sessions for your finals. One thing I like to add to
this is you should try to group and batch your small tasks into
as few sessions as possible. That way, you’ll have more
uninterrupted blocks of time where you can actually
get studying done. Now, personally, my
tool of choice for this has always been Google Calendar. I’ve been using it ever
since I was a freshman, and if you’re more of
a paper planner person, that’s more your speed,
that’s totally cool. But at this point in the video, I want to go into Google
Calendar and show you one of my own finals
week study schedules. All right, so here we
are looking at the week of April 25th to May 1, 2010. This was the second semester
of my freshman year, and this is the week
leading up to finals, which I have my exams scheduled
in blue to let me know when they are, and I have looked
up when they’re scheduled. So let’s look at this
week leading up to finals, and it’s looking
pretty crazy right now, so I’m gonna turn off the
homework and the other and work. So this is my class schedule. I’ve got, I believe,
six classes here. Two of them meet only once per
week, so they’re pretty easy. Then I’ve got a Java review
session that I remember was a whole classwide thing
the professor was running. Definitely wanted to be at that. And also adding in my work, I worked probably 20
hours a week or more basically all through college, so I was balancing
that with classes. And, actually, this semester
there more than 20 hours a week because I had training
sessions for the summer job I was training for, so I
had to balance all of this. And because it was so
hectic, I wanted to make sure that I was getting my
meals and workouts in. On my other calendar, I had
lunches which were usually very quick and then dinners
which were with friends, and I wanted to make
sure those were longer because I really valued them. I also had gym times to make
sure that I was staying healthy during this studying week. So as Pauk says in the book
about the home stretch schedule, I now can identify gaps of time
where I can start scheduling my study sessions, and
that’s exactly what I did. And what I want to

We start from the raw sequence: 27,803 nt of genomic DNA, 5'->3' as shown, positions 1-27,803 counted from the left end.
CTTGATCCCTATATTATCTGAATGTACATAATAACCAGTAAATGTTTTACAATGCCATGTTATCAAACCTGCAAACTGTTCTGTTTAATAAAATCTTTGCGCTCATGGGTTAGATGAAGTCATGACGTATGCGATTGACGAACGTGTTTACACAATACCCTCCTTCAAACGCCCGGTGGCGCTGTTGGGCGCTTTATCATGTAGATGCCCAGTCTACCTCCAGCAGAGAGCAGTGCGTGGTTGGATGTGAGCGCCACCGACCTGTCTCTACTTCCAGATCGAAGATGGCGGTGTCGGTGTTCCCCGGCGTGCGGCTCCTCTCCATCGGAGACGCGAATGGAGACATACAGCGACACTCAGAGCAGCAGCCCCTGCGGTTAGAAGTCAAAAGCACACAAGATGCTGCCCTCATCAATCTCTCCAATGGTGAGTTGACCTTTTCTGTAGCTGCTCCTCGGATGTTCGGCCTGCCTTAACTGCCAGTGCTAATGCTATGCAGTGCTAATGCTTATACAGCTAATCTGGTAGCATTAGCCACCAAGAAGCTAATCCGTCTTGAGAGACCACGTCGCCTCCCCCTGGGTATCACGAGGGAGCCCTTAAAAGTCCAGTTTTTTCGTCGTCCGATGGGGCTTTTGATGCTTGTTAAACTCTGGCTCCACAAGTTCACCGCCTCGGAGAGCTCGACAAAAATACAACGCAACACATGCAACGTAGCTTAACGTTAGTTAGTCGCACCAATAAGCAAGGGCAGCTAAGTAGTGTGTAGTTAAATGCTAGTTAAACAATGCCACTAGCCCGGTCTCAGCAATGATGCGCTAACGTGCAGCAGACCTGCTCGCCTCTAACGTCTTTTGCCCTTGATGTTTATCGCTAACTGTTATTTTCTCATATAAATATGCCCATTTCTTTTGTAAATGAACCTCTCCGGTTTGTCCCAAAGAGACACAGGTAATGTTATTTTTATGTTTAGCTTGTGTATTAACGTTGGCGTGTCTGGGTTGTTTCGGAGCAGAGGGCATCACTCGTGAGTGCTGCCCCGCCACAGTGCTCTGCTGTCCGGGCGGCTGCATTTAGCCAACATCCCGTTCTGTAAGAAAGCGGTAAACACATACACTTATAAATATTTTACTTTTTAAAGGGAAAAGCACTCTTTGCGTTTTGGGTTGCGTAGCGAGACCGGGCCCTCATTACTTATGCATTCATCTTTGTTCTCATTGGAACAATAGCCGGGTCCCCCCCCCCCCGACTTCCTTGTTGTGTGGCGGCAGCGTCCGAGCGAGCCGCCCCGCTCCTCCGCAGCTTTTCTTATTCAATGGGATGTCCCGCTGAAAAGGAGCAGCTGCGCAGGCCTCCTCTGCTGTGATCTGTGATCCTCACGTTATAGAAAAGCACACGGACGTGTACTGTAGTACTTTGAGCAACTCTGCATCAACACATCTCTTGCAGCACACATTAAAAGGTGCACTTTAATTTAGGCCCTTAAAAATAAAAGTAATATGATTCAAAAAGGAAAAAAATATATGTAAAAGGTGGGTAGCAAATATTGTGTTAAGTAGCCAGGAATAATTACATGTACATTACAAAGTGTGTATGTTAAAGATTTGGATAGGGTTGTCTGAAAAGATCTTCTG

point out here is I have finishing my
homework on one day. I’ve got one other
homework on this other day, and then when reviewing I
tried to be very specific about what I was gonna review. Remember what we talked about
with the Parkinson’s law, work expands to fill the
time allotted for it. You shouldn’t show up to the
library and just tell yourself, “I’m gonna study
for five hours,” because you’re gonna end up
just working on one thing for five straight hours. Instead, keep Parkinson’s
law in mind and also realize that your brain’s efficiency
is going to take a dive after 25 to 30 minutes,
so you can try scheduling your study sessions with the
Pomodoro technique in mind and try to accomplish a
specific set of things within 25 or 30 minutes and then
give yourself a small break. That being said, let’s go
over to the finals week, and you can see I have
my finals labeled in blue so I know exactly when they
are, and they just have work. There were no classes
during that week so I didn’t schedule things here because I
was not perfect as a student, but you could keep scheduling
things and being efficient up until your finals are done,
and then you are home free. All right, so to
round this video out, I’ve got three final quick
tips that can hopefully make your study
schedule even better, and the first one is to pay
attention to the ebs and flows of your body’s energy
levels throughout the day. For instance, maybe
your energy levels are highest in the morning, in
which case, maybe you should schedule your hardest
study session for then, but also make sure you’re
going to bed early enough that you’re well-rested
to get up early. Or maybe you’re a night owl,
and you find that you’re really, really focused at night, in which case, don’t worry
about getting up too early. Number two, remember that
the performance of your brain is connected to the
well-being of your body, so schedule time to exercise
and schedule time for breaks so you can reduce stress. And, lastly, ask for
help when you need it. Be sure to challenge yourself and try to work
through problems, but if you really get
stuck, asking a professor can accelerate
your review process and save you a lot of stress. If you’ve seen my video
with tips on starting a new semester, you’ll remember
I had a hidden calendar with my professor’s
office hours on it, and I could activate it
at any time to figure out when a certain professor
would be in the office and when I could go get help. So that’s it for this video. If you check the
companion article for it, you’ll find screenshots
of my Google Calendar in case you want to use it
as a guide for your own. Otherwise, if you like this
video, give it a like to support this channel, and I will see
you in next week’s video. (energetic music) Hey, guys. Thanks so much
for watching this video. If you want to get
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companion blog post, click the orange
button right there. And if you missed last
week’s video, we talked about a brain hack of sorts for
performing better on your exams, so check it out if
you haven’t seen it. Lastly, I’m @TomFrankly